✏️ Note: You must add a period (.) before the default scope name in the URL when passing the scope as a parameter in the request to retrieve the access token (e.g. https://<workflowgen url>/graphql/.default). See the scope parameter in the cURL example.

You've now successfully registered your server-side script or application in Azure AD.

WorkflowGen configuration

As with user provisioning, WorkflowGen needs to know which application is accessing the GraphQL API. Therefore, you have to register the application in WorkflowGen, which consists of your server-side script or application.

Register a new application

  1. On the Applications page in the WorkflowGen Administration module, click New application.

  2. Fill in the form:

    • Name: My Server Application

    • Description: A description that clearly identifies your script, service, or application

    • Type: Non-interactive Client

    • Impersonate username: Any WorkflowGen username that has the required access to the GraphQL API

    • Client ID: The client ID you retrieved earlier from your application registration in Azure AD

    • Active: Check this checkbox

  3. Click Save.

Your application should now appear in the list of WorkflowGen applications.

You should now have the necessary components in place to make GraphQL API requests with your server-side script or application by passing the access token that was previously retrieved from the Azure OAuth2 token endpoint using the Client Credentials Grant flow.

Access token usage

In order for your server-side script or application to make requests to the WorkflowGen GraphQL API, you must first obtain an access token from your Azure OAuth2 token endpoint. The following are examples of how to obtain an access token for your application and how to make a request to the GraphQL API.

Retrieve the access token from Azure for your application

cURL request

curl --location --request POST 'https://login.microsoftonline.com/<Tenant ID>/oauth2/v2.0/token' \
--header 'Content-Type: application/x-www-form-urlencoded' \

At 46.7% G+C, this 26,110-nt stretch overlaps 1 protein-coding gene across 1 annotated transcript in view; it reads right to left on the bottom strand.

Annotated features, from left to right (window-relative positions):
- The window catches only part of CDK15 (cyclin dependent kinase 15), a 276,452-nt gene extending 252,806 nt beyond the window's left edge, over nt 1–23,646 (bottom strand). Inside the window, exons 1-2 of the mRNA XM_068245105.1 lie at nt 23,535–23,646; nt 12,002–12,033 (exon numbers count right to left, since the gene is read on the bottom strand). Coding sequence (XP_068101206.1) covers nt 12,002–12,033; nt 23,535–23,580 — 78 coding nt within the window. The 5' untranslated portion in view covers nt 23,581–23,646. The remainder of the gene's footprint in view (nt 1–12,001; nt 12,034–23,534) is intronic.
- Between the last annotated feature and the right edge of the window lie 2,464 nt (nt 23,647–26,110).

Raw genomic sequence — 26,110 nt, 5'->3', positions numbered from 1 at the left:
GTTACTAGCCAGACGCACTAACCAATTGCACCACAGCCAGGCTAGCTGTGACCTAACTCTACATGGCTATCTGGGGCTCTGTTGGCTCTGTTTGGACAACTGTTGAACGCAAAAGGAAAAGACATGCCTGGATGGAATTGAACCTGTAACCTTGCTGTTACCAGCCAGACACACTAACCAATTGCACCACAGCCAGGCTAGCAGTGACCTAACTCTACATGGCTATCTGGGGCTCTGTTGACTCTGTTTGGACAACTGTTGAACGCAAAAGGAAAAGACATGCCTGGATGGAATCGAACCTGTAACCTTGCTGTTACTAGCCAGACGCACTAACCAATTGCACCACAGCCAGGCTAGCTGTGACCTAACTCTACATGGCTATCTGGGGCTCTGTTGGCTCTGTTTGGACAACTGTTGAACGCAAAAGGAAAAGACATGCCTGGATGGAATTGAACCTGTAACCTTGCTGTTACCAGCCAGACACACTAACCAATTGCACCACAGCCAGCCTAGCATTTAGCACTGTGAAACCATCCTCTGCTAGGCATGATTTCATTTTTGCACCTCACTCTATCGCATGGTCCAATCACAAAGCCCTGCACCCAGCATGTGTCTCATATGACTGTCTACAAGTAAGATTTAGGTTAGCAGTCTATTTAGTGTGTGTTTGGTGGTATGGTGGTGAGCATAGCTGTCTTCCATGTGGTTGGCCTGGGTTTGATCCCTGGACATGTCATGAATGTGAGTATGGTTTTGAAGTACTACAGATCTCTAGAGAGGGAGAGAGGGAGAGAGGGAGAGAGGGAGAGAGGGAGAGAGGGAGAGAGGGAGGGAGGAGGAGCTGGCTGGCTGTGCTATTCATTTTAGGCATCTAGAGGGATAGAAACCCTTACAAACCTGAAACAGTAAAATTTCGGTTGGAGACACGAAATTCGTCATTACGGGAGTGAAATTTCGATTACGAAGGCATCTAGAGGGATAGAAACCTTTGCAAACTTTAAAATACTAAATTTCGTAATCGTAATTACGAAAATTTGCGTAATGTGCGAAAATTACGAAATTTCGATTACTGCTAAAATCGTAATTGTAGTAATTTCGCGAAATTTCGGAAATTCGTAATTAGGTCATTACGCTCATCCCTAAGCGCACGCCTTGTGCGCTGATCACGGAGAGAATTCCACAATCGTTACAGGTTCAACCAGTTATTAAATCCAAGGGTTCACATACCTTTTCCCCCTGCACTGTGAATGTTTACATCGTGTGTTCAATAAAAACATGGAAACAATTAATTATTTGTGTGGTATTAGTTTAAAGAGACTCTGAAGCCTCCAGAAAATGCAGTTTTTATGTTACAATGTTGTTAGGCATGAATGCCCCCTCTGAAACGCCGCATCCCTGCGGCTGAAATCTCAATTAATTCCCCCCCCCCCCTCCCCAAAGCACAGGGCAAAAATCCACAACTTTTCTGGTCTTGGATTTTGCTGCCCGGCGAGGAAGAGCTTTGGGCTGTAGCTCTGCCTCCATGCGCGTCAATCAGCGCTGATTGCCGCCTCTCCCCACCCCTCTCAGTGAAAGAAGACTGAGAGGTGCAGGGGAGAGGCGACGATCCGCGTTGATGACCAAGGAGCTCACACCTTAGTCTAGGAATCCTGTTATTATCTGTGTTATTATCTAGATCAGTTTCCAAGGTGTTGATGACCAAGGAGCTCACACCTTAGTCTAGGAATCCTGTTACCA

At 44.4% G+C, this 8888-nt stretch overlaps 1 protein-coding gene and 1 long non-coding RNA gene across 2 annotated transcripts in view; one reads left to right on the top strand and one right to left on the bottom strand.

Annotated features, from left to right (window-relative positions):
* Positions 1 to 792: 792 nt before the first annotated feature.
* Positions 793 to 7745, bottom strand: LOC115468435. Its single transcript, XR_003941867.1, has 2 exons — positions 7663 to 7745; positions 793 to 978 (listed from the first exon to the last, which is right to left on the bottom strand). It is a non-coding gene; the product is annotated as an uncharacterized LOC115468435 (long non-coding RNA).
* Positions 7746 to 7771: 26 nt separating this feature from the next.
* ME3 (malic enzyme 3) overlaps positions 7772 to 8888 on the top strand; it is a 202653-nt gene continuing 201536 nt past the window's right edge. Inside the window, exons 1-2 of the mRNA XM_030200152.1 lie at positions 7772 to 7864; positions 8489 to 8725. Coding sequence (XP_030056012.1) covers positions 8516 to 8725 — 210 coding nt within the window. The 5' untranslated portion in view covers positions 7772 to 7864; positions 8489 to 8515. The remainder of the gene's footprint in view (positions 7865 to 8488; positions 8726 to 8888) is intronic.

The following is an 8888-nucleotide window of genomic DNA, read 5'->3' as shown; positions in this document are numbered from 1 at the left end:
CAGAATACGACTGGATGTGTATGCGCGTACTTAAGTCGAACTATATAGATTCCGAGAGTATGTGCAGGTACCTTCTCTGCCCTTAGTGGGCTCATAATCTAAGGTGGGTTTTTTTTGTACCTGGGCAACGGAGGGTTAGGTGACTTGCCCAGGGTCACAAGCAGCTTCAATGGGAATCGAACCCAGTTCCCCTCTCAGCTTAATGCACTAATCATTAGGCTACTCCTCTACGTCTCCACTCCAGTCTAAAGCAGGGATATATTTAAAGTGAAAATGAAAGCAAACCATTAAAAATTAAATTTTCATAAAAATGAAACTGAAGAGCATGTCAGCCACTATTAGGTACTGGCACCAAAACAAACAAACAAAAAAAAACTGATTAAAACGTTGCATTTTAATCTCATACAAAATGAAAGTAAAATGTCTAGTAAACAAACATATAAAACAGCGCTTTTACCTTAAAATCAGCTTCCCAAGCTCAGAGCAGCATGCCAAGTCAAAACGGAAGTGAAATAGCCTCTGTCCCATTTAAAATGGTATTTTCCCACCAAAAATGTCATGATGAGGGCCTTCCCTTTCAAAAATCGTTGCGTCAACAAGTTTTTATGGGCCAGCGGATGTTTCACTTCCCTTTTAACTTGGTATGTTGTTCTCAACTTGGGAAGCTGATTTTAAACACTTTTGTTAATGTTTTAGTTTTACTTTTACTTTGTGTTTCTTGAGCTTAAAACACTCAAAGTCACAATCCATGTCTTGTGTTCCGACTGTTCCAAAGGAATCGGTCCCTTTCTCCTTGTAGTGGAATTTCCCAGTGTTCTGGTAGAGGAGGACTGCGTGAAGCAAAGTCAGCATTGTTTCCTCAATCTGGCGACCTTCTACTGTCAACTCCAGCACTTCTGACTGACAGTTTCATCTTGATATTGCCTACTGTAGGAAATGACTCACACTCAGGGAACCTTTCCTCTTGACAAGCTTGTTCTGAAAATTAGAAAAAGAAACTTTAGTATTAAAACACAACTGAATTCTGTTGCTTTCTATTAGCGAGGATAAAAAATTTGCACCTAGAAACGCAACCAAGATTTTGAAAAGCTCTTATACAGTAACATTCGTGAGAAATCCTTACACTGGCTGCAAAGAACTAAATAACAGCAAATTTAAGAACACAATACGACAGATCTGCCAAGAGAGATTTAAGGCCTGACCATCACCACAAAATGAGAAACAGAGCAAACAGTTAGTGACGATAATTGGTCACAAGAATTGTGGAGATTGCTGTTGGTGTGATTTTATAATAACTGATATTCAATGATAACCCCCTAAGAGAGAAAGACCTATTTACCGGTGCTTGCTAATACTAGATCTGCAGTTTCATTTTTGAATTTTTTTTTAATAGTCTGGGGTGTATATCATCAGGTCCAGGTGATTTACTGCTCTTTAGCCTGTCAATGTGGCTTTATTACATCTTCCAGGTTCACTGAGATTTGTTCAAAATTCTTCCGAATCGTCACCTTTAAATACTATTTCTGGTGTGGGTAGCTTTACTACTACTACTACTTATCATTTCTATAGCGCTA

--data-urlencode 'client_id=<Client ID>' \
--data-urlencode 'client_secret=<Client Secret>' \
--data-urlencode 'grant_type=client_credentials' \
--data-urlencode 'scope=https://<workflowgen url>/graphql/.default'

It's suggested to use the OAuth2 v2.0 token endpoint URL (e.g. https://login.microsoftonline.com/<Tenant ID>/oauth2/v2.0/token), which works for both the Microsoft Identity Platform v2.0 and Azure v1 providers.

You must also add a period (.) before the default scope name in the URL when passing the scope as a parameter in the request to retrieve the access token (e.g. https://mycompany.com/wfgen/graphql/.default). See the scope parameter in the cURL example above.

If you have configured the Calling third-party APIs with the shared access token section, then the scope parameter value should be api://my-apis/.default instead of https://<workflowgen url>/graphql/.default.

JSON response

{
"token_type": "Bearer",
"expires_in": 3599,
"ext_expires_in": 3599,
"access_token": "<access token>"
}

To inspect the content of the access token, you can copy and paste the <access token> string value into the jwt.io website. The access token is a JSON Web Token.

By default, the access token expires in 3599 seconds, which is about one hour.

Requesting the GraphQL API with the access token

cURL request to get the viewer's username from WorkflowGen

curl --location --request POST 'https://mycompany.com/wfgen/graphql' \
--header 'Authorization: Bearer <access token>' \
--header 'Content-Type: application/x-www-form-urlencoded' \
--data-urlencode 'query={
viewer {
userName
}
}'

GraphQL API JSON response

{
"data": {
"viewer": {
"userName": "[email protected]"
}
}
}

For more information about the Azure OAuth 2.0 Client credentials grant flow and additional examples, refer to the Microsoft identity platform and the OAuth 2.0 client credentials flow guide.